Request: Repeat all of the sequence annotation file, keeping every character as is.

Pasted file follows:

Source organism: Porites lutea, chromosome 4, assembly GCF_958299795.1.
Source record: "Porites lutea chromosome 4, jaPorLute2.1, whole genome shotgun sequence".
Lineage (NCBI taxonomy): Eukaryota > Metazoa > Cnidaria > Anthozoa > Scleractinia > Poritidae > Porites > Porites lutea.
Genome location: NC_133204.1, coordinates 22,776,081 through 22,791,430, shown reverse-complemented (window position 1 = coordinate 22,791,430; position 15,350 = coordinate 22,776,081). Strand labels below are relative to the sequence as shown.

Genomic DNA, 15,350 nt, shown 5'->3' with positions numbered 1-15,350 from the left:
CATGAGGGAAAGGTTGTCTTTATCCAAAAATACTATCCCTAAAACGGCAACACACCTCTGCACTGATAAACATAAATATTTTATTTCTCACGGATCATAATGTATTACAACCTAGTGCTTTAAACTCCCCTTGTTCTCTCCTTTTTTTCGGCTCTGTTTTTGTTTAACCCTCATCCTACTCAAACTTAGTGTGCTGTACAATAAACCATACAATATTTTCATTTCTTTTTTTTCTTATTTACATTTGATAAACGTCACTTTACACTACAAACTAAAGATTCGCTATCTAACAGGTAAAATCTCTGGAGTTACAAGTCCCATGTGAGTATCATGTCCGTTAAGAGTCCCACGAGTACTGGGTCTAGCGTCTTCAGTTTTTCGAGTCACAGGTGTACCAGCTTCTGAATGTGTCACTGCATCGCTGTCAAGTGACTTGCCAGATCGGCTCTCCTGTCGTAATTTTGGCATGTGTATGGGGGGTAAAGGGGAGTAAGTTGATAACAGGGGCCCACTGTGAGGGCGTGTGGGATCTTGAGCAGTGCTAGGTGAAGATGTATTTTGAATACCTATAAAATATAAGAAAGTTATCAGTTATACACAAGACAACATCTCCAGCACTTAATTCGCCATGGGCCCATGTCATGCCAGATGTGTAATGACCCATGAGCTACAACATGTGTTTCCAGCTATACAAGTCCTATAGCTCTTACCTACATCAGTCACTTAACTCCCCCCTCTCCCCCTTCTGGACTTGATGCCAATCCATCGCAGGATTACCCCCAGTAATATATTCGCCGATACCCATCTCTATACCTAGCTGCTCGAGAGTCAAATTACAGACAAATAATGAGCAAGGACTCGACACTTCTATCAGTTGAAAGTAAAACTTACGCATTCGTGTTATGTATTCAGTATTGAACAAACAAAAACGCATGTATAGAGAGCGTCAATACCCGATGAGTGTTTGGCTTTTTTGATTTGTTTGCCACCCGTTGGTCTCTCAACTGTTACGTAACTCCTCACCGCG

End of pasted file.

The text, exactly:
Source organism: Porites lutea, chromosome 4, assembly GCF_958299795.1.
Source record: "Porites lutea chromosome 4, jaPorLute2.1, whole genome shotgun sequence".
Lineage (NCBI taxonomy): Eukaryota > Metazoa > Cnidaria > Anthozoa > Scleractinia > Poritidae > Porites > Porites lutea.
Genome location: NC_133204.1, coordinates 22,776,081 through 22,791,430, shown reverse-complemented (window position 1 = coordinate 22,791,430; position 15,350 = coordinate 22,776,081). Strand labels below are relative to the sequence as shown.

Genomic DNA, 15,350 nt, shown 5'->3' with positions numbered 1-15,350 from the left:
CATGAGGGAAAGGTTGTCTTTATCCAAAAATACTATCCCTAAAACGGCAACACACCTCTGCACTGATAAACATAAATATTTTATTTCTCACGGATCATAATGTATTACAACCTAGTGCTTTAAACTCCCCTTGTTCTCTCCTTTTTTTCGGCTCTGTTTTTGTTTAACCCTCATCCTACTCAAACTTAGTGTGCTGTACAATAAACCATACAATATTTTCATTTCTTTTTTTTCTTATTTACATTTGATAAACGTCACTTTACACTACAAACTAAAGATTCGCTATCTAACAGGTAAAATCTCTGGAGTTACAAGTCCCATGTGAGTATCATGTCCGTTAAGAGTCCCACGAGTACTGGGTCTAGCGTCTTCAGTTTTTCGAGTCACAGGTGTACCAGCTTCTGAATGTGTCACTGCATCGCTGTCAAGTGACTTGCCAGATCGGCTCTCCTGTCGTAATTTTGGCATGTGTATGGGGGGTAAAGGGGAGTAAGTTGATAACAGGGGCCCACTGTGAGGGCGTGTGGGATCTTGAGCAGTGCTAGGTGAAGATGTATTTTGAATACCTATAAAATATAAGAAAGTTATCAGTTATACACAAGACAACATCTCCAGCACTTAATTCGCCATGGGCCCATGTCATGCCAGATGTGTAATGACCCATGAGCTACAACATGTGTTTCCAGCTATACAAGTCCTATAGCTCTTACCTACATCAGTCACTTAACTCCCCCCTCTCCCCCTTCTGGACTTGATGCCAATCCATCGCAGGATTACCCCCAGTAATATATTCGCCGATACCCATCTCTATACCTAGCTGCTCGAGAGTCAAATTACAGACAAATAATGAGCAAGGACTCGACACTTCTATCAGTTGAAAGTAAAACTTACGCATTCGTGTTATGTATTCAGTATTGAACAAACAAAAACGCATGTATAGAGAGCGTCAATACCCGATGAGTGTTTGGCTTTTTTGATTTGTTTGCCACCCGTTGGTCTCTCAACTGTTACGTAACTCCTCACCGCG